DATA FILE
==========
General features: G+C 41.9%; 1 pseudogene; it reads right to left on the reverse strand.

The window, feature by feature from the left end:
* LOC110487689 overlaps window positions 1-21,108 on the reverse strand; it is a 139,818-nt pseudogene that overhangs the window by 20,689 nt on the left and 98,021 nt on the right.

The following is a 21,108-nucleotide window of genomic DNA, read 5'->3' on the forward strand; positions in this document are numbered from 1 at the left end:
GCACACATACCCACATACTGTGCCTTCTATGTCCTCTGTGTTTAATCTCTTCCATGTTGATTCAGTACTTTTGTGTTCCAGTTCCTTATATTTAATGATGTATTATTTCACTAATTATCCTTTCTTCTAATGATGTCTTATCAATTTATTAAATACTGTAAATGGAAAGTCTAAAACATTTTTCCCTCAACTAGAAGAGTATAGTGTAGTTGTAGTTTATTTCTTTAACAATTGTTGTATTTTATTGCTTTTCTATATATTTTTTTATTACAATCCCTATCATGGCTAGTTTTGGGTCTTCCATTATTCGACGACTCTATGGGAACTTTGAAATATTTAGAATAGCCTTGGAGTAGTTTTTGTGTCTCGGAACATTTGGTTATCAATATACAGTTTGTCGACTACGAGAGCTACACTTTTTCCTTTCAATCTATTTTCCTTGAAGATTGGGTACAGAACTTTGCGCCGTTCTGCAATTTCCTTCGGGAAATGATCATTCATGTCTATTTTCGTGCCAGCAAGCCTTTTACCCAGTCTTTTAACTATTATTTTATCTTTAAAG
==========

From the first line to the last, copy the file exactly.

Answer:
General features: G+C 41.9%; 1 pseudogene; it reads right to left on the reverse strand.

The window, feature by feature from the left end:
* LOC110487689 overlaps window positions 1-21,108 on the reverse strand; it is a 139,818-nt pseudogene that overhangs the window by 20,689 nt on the left and 98,021 nt on the right.

The following is a 21,108-nucleotide window of genomic DNA, read 5'->3' on the forward strand; positions in this document are numbered from 1 at the left end:
GCACACATACCCACATACTGTGCCTTCTATGTCCTCTGTGTTTAATCTCTTCCATGTTGATTCAGTACTTTTGTGTTCCAGTTCCTTATATTTAATGATGTATTATTTCACTAATTATCCTTTCTTCTAATGATGTCTTATCAATTTATTAAATACTGTAAATGGAAAGTCTAAAACATTTTTCCCTCAACTAGAAGAGTATAGTGTAGTTGTAGTTTATTTCTTTAACAATTGTTGTATTTTATTGCTTTTCTATATATTTTTTTATTACAATCCCTATCATGGCTAGTTTTGGGTCTTCCATTATTCGACGACTCTATGGGAACTTTGAAATATTTAGAATAGCCTTGGAGTAGTTTTTGTGTCTCGGAACATTTGGTTATCAATATACAGTTTGTCGACTACGAGAGCTACACTTTTTCCTTTCAATCTATTTTCCTTGAAGATTGGGTACAGAACTTTGCGCCGTTCTGCAATTTCCTTCGGGAAATGATCATTCATGTCTATTTTCGTGCCAGCAAGCCTTTTACCCAGTCTTTTAACTATTATTTTATCTTTAAAG